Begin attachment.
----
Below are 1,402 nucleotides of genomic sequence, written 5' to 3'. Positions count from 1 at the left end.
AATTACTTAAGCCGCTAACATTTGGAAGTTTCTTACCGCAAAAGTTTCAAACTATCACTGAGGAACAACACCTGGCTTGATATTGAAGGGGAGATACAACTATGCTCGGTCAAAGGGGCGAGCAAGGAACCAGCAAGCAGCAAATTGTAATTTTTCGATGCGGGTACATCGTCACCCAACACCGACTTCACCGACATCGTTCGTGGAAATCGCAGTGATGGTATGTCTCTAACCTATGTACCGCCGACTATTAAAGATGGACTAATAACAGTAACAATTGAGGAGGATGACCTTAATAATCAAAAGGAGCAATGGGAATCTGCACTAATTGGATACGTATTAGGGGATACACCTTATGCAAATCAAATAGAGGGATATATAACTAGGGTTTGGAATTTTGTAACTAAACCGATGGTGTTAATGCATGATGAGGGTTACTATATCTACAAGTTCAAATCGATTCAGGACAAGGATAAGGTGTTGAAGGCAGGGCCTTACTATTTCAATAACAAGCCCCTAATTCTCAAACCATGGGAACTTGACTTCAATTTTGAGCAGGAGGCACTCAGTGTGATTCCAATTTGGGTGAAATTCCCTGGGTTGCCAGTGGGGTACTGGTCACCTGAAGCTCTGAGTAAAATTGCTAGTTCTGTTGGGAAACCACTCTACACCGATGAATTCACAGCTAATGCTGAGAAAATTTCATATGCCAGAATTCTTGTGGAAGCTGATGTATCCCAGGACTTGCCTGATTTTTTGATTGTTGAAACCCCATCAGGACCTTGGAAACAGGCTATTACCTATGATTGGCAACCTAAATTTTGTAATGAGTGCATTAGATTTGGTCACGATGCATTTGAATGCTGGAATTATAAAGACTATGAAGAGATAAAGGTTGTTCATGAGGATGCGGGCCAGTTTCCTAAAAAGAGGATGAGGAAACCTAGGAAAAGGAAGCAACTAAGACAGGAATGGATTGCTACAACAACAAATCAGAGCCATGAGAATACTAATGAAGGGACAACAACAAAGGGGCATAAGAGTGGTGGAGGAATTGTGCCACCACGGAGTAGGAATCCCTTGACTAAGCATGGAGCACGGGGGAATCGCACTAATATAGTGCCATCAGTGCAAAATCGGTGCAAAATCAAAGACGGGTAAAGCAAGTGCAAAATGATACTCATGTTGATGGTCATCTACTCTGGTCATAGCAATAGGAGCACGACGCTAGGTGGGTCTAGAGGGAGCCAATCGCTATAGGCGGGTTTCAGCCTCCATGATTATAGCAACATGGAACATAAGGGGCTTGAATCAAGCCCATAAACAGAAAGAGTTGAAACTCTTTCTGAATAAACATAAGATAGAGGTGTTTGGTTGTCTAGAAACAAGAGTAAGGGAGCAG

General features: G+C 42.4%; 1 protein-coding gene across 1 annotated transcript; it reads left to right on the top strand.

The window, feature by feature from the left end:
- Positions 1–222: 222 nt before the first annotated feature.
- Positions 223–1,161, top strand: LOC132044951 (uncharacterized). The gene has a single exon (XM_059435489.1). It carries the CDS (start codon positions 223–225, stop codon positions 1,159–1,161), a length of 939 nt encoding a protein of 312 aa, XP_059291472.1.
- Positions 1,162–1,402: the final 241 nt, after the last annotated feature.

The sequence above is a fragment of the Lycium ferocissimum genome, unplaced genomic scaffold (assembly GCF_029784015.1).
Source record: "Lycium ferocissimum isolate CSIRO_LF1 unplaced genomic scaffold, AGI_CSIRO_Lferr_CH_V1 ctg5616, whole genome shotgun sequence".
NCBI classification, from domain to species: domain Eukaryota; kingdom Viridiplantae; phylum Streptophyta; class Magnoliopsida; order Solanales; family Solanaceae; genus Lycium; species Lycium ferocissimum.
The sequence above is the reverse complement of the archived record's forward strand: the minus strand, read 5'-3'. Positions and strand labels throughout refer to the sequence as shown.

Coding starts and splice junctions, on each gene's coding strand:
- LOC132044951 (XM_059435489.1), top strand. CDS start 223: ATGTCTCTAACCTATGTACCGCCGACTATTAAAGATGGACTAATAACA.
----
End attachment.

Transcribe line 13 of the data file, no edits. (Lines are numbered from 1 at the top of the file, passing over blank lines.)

- LOC132044951 (XM_059435489.1), top strand. CDS start 223: ATGTCTCTAACCTATGTACCGCCGACTATTAAAGATGGACTAATAACA.